Phillies swept out of Atlanta

Posted: July 30, 2012

ATLANTA - Clubhouse attendants stuffed the red-and-blue equipment bags into shopping carts Sunday and wheeled them to a white truck waiting in the bowels of Turner Field. They were destined for a plane to Washington, where the rest of this wretched Phillies season commences Tuesday. A flickering hope for relevancy was destroyed in a matter of three days.

The names will change, the interest will wane, and the results will be less important by the day. A $180 million roster has no one to blame but itself. The latest failure, Sunday's 6-2 defeat by the Atlanta Braves that completed a sweep, served as a solid kick of reality to the face.

"There has been a lot of damaging moments," righthander Roy Halladay said. "It's getting frustrating. We have no choice but to keep playing."

A lost weekend has left Ruben Amaro Jr. with no choice but to sell parts. The general manager declined to comment after Sunday's loss as he walked swiftly to manager Charlie Manuel's office. The trade deadline is 4 p.m. Tuesday, and Monday could be a busy day for Amaro.

The clubhouse knows that change is near.

"I guess," Manuel said, "there's going to be a lot of thinking going on, evidently."

The Phillies have spent 25 consecutive days in last place and have not occupied the cellar this late in a season since 2002. Atlanta has won six straight against them for the first time since 1997.

Sunday marked the 57th loss in 2012, a feat achieved in 102 games. The Phillies did not lose No. 57 in 2011 until Sept. 21, the 155th game. They must endure 60 more games this year.

It's likely they will do that without Shane Victorino, Joe Blanton, and Juan Pierre. All three have been closely scouted by contending teams and will be free agents at season's end. They no longer serve a purpose for this wayward team.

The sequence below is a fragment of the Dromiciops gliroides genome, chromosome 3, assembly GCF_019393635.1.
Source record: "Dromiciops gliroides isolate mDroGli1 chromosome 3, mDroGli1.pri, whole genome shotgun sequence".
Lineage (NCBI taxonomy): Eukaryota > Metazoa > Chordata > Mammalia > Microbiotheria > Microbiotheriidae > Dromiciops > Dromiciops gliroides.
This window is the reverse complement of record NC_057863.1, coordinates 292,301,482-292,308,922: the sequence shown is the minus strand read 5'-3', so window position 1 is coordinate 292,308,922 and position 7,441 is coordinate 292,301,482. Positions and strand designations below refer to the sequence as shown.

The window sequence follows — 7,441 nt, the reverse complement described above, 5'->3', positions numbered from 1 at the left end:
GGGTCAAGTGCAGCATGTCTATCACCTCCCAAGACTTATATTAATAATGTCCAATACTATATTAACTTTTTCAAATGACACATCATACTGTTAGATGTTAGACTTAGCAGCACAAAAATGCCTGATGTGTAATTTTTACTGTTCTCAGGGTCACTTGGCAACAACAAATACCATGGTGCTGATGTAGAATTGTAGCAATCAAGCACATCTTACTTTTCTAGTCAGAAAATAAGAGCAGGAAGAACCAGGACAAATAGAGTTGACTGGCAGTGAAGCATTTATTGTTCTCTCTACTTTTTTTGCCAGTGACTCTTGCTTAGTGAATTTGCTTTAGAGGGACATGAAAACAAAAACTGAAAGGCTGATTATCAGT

If this was Victorino's last moment as a Phillie, he made his mark in another defeat. He jacked a home run to right, singled twice, stole a base, and scored two runs. The centerfielder has flourished in 15 games since the all-star break; he is hitting .357 with eight extra-base hits and 14 runs scored.

He could represent a crucial addition for a contending club.

"I'm not even thinking that way," Victorino said. "Ruben has not said anything to me personally. Everything's a rumor, everything's hearsay. I've always said I can start any rumor I want, but until my GM calls me and tells me something, I'm just focused on winning. I've always said that. I'm just going to keep plugging along. We have 60 games, and my goal is to play those 60 games here."

Victorino said he has not paid attention to the rumors. It's impossible not to. Family and friends have asked him for information. Victorino wants desperately to remain in Philadelphia, but he has watched other teammates sign contract extensions before him. The writing is on the wall.

"He's been part of everything we've accomplished around here," Manuel said.

The next goal is restocking for 2013 while maintaining an expensive and competitive team. A healthy Halladay will be crucial. The Phillies are an inconceivable 11-20 in games started by Halladay and Cliff Lee this season.

Halladay was tagged Sunday for three runs in the game's first three innings. After throwing an ill-fated cutter to Chipper Jones that landed in the seats, Halladay did not flinch. He stared straight ahead before spiking the rosin bag on the mound.

"It's going to be hard," he said, "and obviously we're in a substantial hole, but we need to prove some things to ourselves and get things going in the right direction."

The eulogies will be read in the coming days when the Phillies make trades with an eye toward 2013.

"What can you do?" Victorino said. "It's better to keep going and stay after it."

That hardly makes it less painful for these Phillies and their fans.

Contact Matt Gelb at or follow on Twitter @magelb.

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